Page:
Where Do I Begin?

There are literally volumes and volumes of Federal and State regulations regarding Occupational Safety and Health.  Where do you begin?

I believe the place to start is called the “General Duty Clause” which applies to every business no matter what industry it belongs to, or how many employees it has.  “General Duty Clauses” state that each employer will “provide a safe and healthful place of employment for its workers”.  The next question is “How Do You Do That”?

No matter what type of business, or how many employees work there, the way to make the workplace safe is to identify the hazards.  That means each group of workers faces things during their workday that could hurt them.  Even one office worker can have the file cabinet fall on them, or have injuries from typing all day without interrupting the work.

Some hazards are inherent.  That means those hazards always exist in that workplace.  An example would be the requirement to use a power saw or skill saw of some sort.  The saw doesn’t care what it cuts, so the user has to operate it in accordance with company policies, or the instructions from the manufacturer.  It is never acceptable for an employee to remove a protective guard from the tool, but it’s easy and common to find them missing.

Some hazards are temporary, such as water spills, or an extension cord stretched across a pathway that is normally kept clear.  Temporary hazards also include things like Winter and Summer, where employees may now have to drive through ice and snow just to get to work, or who are exposed to potential heat stress disorders from working in areas where the temperature exceeds 86 degrees.  California mandates annual heat stress training for employees potentially exposed.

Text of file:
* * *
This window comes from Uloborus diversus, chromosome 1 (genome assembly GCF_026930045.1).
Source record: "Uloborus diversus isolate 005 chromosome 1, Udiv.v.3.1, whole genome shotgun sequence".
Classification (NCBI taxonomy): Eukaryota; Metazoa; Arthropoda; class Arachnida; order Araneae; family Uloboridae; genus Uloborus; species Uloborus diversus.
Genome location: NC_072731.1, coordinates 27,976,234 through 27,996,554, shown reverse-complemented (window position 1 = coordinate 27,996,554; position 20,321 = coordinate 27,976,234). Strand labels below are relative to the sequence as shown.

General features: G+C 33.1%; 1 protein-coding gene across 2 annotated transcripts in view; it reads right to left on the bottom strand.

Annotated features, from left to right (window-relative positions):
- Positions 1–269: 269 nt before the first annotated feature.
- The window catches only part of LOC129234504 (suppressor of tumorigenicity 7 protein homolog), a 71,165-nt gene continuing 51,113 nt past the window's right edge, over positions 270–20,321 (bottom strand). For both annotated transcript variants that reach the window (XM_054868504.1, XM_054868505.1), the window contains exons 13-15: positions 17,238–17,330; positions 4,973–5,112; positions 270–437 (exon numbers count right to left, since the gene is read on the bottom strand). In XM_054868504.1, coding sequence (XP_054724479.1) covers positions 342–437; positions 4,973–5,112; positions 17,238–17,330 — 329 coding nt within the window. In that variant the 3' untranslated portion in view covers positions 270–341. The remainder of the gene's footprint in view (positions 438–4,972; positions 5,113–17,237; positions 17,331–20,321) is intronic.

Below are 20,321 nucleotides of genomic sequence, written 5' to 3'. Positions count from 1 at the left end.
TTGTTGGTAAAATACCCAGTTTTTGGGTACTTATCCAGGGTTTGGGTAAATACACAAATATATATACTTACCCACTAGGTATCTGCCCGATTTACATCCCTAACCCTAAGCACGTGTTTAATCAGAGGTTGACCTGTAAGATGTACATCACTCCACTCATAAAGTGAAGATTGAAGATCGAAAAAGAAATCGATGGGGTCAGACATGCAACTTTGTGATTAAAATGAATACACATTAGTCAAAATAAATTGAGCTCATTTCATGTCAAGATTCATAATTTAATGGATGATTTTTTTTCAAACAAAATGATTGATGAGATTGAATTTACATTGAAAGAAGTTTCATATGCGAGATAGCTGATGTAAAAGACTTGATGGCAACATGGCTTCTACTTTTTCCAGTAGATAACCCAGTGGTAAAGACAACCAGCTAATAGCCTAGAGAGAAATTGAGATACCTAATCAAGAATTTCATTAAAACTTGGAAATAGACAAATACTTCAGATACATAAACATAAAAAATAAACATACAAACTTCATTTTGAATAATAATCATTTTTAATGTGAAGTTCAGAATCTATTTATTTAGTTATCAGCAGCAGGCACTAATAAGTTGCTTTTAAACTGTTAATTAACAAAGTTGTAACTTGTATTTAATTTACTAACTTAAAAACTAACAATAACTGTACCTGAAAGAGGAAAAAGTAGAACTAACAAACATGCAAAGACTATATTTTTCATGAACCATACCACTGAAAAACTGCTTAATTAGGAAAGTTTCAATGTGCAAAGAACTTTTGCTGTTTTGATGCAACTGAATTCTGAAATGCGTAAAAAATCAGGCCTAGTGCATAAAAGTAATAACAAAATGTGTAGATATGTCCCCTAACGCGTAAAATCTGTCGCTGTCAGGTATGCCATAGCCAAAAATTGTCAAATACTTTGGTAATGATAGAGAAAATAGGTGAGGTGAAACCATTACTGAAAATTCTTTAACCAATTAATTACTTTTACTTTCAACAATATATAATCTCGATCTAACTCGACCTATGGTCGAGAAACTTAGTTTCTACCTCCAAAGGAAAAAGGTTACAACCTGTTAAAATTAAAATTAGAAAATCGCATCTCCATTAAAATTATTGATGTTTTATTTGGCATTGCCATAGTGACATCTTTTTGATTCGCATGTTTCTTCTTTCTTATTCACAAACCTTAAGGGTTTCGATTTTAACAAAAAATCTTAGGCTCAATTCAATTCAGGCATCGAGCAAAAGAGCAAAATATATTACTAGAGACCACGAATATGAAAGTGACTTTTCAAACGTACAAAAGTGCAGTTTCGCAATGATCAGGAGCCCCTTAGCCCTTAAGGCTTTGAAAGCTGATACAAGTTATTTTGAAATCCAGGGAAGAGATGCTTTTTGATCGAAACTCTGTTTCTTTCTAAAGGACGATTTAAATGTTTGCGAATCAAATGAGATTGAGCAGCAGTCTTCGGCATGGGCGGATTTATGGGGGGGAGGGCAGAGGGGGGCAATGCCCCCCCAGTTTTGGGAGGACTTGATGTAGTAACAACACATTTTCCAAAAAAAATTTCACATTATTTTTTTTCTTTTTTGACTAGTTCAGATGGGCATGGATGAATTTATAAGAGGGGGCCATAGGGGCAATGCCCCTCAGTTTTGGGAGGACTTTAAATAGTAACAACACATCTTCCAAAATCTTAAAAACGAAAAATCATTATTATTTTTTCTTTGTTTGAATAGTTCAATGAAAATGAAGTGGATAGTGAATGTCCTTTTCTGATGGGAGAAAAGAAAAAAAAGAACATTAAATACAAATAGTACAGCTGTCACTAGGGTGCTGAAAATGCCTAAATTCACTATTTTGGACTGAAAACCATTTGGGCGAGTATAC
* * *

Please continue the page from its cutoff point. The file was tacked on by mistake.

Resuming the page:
The fact is, that figuring out what can hurt your employees gives you the ability to create a “Safe Work Practice” to help them avoid the hazard.  There are “Administrative Controls” (policies) that can be implemented to reduce exposures, and there are “Engineering Controls” (stuff) that can be used as well.  When employees have less exposures to hazards, they are safer.  The point is, once you know how employees can be injured, you can DO SOMETHING about it.  That’s where you start, and that’s how you comply with creating and maintaining a safe workplace.

Remember, safety is NOT what we talk about, it’s about what you and your employees actually do!


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